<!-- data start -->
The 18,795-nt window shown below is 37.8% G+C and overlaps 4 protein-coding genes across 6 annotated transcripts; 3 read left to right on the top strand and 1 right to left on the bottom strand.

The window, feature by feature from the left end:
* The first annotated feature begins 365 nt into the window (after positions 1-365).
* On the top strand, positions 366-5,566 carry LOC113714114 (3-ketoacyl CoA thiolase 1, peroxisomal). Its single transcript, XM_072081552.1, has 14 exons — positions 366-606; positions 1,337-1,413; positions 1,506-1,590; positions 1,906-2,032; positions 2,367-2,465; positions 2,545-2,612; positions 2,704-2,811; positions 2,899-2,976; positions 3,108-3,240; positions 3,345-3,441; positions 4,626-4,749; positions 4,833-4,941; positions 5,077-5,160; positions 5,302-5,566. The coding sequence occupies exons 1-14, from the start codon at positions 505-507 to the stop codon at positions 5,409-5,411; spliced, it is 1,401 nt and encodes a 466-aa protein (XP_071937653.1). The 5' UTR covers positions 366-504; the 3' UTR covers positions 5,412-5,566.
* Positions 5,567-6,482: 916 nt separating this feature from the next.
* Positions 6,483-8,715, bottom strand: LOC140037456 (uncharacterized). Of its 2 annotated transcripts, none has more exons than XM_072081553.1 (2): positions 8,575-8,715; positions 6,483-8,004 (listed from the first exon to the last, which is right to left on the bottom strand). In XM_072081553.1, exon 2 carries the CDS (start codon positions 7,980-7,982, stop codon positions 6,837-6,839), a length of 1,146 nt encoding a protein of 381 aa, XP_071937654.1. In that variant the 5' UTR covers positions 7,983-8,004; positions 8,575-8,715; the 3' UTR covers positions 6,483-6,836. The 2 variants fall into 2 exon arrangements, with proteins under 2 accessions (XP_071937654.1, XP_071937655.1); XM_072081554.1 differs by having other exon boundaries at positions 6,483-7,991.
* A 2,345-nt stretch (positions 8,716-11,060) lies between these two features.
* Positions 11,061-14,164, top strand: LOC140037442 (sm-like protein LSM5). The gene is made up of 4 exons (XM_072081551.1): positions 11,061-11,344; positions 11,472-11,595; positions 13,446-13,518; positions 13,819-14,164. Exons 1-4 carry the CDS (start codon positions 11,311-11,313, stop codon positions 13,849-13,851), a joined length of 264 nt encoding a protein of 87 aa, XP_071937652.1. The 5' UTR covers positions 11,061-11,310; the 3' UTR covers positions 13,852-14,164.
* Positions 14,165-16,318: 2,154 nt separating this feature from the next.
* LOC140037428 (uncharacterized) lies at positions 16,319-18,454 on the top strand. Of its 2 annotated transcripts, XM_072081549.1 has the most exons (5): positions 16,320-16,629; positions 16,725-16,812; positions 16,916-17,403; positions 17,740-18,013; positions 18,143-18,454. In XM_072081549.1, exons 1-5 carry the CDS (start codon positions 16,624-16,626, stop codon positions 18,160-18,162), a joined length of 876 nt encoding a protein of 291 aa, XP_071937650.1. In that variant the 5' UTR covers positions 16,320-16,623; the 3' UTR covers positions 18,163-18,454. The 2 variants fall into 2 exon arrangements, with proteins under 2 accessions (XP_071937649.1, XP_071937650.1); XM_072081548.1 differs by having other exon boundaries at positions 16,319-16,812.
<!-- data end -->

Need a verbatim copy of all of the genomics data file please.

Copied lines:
The 18,795-nt window shown below is 37.8% G+C and overlaps 4 protein-coding genes across 6 annotated transcripts; 3 read left to right on the top strand and 1 right to left on the bottom strand.

The window, feature by feature from the left end:
* The first annotated feature begins 365 nt into the window (after positions 1-365).
* On the top strand, positions 366-5,566 carry LOC113714114 (3-ketoacyl CoA thiolase 1, peroxisomal). Its single transcript, XM_072081552.1, has 14 exons — positions 366-606; positions 1,337-1,413; positions 1,506-1,590; positions 1,906-2,032; positions 2,367-2,465; positions 2,545-2,612; positions 2,704-2,811; positions 2,899-2,976; positions 3,108-3,240; positions 3,345-3,441; positions 4,626-4,749; positions 4,833-4,941; positions 5,077-5,160; positions 5,302-5,566. The coding sequence occupies exons 1-14, from the start codon at positions 505-507 to the stop codon at positions 5,409-5,411; spliced, it is 1,401 nt and encodes a 466-aa protein (XP_071937653.1). The 5' UTR covers positions 366-504; the 3' UTR covers positions 5,412-5,566.
* Positions 5,567-6,482: 916 nt separating this feature from the next.
* Positions 6,483-8,715, bottom strand: LOC140037456 (uncharacterized). Of its 2 annotated transcripts, none has more exons than XM_072081553.1 (2): positions 8,575-8,715; positions 6,483-8,004 (listed from the first exon to the last, which is right to left on the bottom strand). In XM_072081553.1, exon 2 carries the CDS (start codon positions 7,980-7,982, stop codon positions 6,837-6,839), a length of 1,146 nt encoding a protein of 381 aa, XP_071937654.1. In that variant the 5' UTR covers positions 7,983-8,004; positions 8,575-8,715; the 3' UTR covers positions 6,483-6,836. The 2 variants fall into 2 exon arrangements, with proteins under 2 accessions (XP_071937654.1, XP_071937655.1); XM_072081554.1 differs by having other exon boundaries at positions 6,483-7,991.
* A 2,345-nt stretch (positions 8,716-11,060) lies between these two features.
* Positions 11,061-14,164, top strand: LOC140037442 (sm-like protein LSM5). The gene is made up of 4 exons (XM_072081551.1): positions 11,061-11,344; positions 11,472-11,595; positions 13,446-13,518; positions 13,819-14,164. Exons 1-4 carry the CDS (start codon positions 11,311-11,313, stop codon positions 13,849-13,851), a joined length of 264 nt encoding a protein of 87 aa, XP_071937652.1. The 5' UTR covers positions 11,061-11,310; the 3' UTR covers positions 13,852-14,164.
* Positions 14,165-16,318: 2,154 nt separating this feature from the next.
* LOC140037428 (uncharacterized) lies at positions 16,319-18,454 on the top strand. Of its 2 annotated transcripts, XM_072081549.1 has the most exons (5): positions 16,320-16,629; positions 16,725-16,812; positions 16,916-17,403; positions 17,740-18,013; positions 18,143-18,454. In XM_072081549.1, exons 1-5 carry the CDS (start codon positions 16,624-16,626, stop codon positions 18,160-18,162), a joined length of 876 nt encoding a protein of 291 aa, XP_071937650.1. In that variant the 5' UTR covers positions 16,320-16,623; the 3' UTR covers positions 18,163-18,454. The 2 variants fall into 2 exon arrangements, with proteins under 2 accessions (XP_071937649.1, XP_071937650.1); XM_072081548.1 differs by having other exon boundaries at positions 16,319-16,812.